Our experimental results show that the distortion due to refraction at the anterior surface and within the gradient produces an error in the posterior radius of curvature that is within the experimental variability of the system. This finding suggests that accurate values of the in vitro
posterior radius can be obtained by simply rescaling the distances using Eq. (1)
with the appropriate value of the index. Experimentally, the average error in the posterior radius of curvature was found to 0.12mm with a 95% confidence interval of 0.73mm, which is very close to the error found with the simulations. The results of the simulations ( and
) show that most of the error can be corrected by using a ray-tracing procedure assuming a uniform refractive index equal to the average group refractive index of the lens. Interestingly, the optimal refractive index for the correction is closer to the average index than the equivalent index. The majority of previous studies have used the equivalent index for correction.
The effect of the distortions on asphericity was more variable. For the posterior surface, the distortion produces a mean difference of −0.182, with a 95% confidence interval of +/−1.9. The experimental results suggest that reliable measurements of asphericity of the distorted surface cannot be obtained with the simple correction of Eq. (1)
. The result of the simulations () suggest that a correction algorithm taking into account the GRIN is required to produce accurate values of the asphericity.
Overall, the simulations show that the GRIN makes a significant contribution to the distortion of the posterior surface, particularly in its estimated asphericity. When the GRIN is considered, the simulated posterior surface radius and asphericity are in very good agreement with the measurements obtained through the anterior surface (). Also, the best reconstruction of the posterior lens surface from OCT images in comparison to the nominal surface (obtained by direct imaging of the posterior surface in “posterior up” position) is obtained when the optical distortion correction algorithm considers the GRIN (). Interestingly, the results of suggest that correction of the optical refraction by the anterior surface using a GRIN model produces a relatively small improvement for the radius of curvature over a model that assumes a homogeneous index of refraction. The presence of GRIN has a larger impact in the reconstruction of the peripheral areas of the lens, as the largest improvements occur for the asphericity estimates.
The results have important implications in the OCT imaging of the crystalline lens, as the presence of GRIN will alter the estimated shape of the posterior lens surface. Our results suggest that for in vitro OCT measurements, where the posterior lens surface can be visualized directly by flipping the lens (and therefore having a measurement of the undistorted and distorted posterior lens surface), the calculated distortion could be used to reconstruct the GRIN of the lens. We have recently demonstrated a method that uses the optical path difference distortions in OCT to reconstruct in vitro the 3-D GRIN distribution in the porcine lens [23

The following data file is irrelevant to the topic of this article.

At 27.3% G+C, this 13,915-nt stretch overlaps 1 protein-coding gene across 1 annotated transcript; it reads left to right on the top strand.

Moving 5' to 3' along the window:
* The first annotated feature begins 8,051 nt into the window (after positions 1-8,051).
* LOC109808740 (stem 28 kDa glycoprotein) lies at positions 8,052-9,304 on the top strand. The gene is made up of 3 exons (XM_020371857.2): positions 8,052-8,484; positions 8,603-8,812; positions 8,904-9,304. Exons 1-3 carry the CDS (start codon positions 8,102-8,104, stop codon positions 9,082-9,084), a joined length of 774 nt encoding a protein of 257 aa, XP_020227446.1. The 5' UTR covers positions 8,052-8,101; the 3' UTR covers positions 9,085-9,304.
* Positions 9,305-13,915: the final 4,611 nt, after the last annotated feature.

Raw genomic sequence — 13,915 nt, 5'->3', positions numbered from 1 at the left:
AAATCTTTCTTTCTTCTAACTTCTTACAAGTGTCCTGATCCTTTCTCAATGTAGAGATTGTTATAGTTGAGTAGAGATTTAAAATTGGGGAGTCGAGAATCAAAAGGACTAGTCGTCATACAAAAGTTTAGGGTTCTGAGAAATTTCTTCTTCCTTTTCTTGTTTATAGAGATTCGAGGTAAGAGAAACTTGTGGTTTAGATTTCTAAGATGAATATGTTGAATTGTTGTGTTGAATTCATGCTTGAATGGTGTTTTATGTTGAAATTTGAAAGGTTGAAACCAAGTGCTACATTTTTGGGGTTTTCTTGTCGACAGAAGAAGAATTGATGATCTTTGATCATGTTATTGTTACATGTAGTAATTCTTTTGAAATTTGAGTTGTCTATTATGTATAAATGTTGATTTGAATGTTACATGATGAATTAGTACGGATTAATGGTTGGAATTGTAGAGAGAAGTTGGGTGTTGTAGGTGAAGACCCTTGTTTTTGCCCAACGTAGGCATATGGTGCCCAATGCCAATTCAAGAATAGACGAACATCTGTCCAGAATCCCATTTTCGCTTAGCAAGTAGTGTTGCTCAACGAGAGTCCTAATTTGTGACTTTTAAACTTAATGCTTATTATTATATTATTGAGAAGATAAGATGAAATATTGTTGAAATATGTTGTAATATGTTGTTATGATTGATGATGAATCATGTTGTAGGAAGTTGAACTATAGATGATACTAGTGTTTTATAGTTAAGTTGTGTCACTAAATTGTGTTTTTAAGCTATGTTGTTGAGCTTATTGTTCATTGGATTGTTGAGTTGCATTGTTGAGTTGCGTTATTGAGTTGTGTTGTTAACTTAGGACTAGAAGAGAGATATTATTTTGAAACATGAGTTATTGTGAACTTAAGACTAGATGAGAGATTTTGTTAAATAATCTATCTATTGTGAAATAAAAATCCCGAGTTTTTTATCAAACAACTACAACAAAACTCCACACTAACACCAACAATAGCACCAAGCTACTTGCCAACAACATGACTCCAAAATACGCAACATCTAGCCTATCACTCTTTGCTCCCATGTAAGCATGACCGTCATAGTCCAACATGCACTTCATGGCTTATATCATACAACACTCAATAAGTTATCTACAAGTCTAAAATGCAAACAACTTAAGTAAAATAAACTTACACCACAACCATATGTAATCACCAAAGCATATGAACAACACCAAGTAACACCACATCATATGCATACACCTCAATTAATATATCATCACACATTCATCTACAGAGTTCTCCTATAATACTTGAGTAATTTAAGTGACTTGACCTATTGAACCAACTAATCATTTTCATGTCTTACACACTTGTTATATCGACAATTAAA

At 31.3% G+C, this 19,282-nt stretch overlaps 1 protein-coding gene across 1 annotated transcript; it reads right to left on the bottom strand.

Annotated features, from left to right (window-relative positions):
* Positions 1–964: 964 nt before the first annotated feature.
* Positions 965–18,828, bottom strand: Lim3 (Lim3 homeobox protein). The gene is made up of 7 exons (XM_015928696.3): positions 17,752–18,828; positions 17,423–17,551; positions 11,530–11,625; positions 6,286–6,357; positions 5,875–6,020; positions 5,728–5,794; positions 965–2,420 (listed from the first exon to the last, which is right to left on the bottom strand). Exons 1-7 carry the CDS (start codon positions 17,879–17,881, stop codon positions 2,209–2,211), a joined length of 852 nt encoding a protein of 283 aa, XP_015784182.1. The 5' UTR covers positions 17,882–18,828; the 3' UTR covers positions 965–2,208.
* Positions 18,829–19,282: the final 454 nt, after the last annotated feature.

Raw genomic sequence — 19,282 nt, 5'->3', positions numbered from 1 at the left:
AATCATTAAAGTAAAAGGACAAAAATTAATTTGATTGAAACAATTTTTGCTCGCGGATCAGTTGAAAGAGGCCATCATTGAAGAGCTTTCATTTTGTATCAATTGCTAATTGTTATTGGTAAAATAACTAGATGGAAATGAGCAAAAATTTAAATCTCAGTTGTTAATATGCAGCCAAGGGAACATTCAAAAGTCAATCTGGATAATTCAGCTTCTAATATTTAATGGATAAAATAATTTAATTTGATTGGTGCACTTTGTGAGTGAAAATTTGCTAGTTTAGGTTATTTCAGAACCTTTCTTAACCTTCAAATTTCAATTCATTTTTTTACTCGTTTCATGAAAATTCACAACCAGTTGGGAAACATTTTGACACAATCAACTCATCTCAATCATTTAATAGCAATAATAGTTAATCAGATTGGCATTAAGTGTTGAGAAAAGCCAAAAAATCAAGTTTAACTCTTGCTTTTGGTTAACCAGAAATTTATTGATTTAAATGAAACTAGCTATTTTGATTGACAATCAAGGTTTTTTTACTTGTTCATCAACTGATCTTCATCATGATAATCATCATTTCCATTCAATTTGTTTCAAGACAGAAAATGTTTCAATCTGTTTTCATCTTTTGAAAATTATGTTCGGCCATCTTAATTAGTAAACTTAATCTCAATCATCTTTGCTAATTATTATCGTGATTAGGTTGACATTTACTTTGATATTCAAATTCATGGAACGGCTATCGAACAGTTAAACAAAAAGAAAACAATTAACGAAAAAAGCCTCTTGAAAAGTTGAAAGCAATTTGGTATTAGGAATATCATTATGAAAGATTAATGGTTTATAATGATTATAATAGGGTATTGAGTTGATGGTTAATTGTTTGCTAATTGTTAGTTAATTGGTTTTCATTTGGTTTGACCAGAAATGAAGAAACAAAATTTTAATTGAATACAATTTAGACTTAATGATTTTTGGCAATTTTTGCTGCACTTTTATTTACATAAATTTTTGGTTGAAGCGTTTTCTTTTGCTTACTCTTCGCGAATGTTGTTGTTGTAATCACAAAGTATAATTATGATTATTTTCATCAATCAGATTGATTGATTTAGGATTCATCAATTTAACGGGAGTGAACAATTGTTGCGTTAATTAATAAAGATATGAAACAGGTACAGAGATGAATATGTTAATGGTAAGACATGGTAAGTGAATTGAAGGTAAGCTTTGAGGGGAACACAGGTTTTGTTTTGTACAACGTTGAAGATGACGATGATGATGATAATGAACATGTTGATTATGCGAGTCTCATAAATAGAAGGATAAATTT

], and the 2-D GRIN distribution in the human lens of various ages.
In the current study, we used the Goncharov 3-variable model to describe the GRIN. While it is not the only possible GRIN lens model (we have obtained similar results with a different 3-variable model), choosing an adequate GRIN model that is representative of the actual lens gradient is critical. Simpler models, such as Goncharov’s 2-variable models, failed to reproduce the distortion of the posterior surface.
In summary, we show that the GRIN produces significant distortions of the posterior shape of the lens, particularly in the lens periphery. However, when imaging in vitro lenses, accurate values of the central radius of curvature can be obtained using a simple correction that does not take into account refraction. The distortions can be predicted and corrected using a ray-tracing algorithm that incorporates an adequate model of the GRIN of the lens. Correction algorithms that assume a homogeneous index provide accurate values of the radius of curvature, but not of the asphericity. It is important to remember that these findings are applicable to in vitro studies. When imaging the lens in vivo, refraction by the cornea may induce significant additional distortions in both the radius and the asphericity.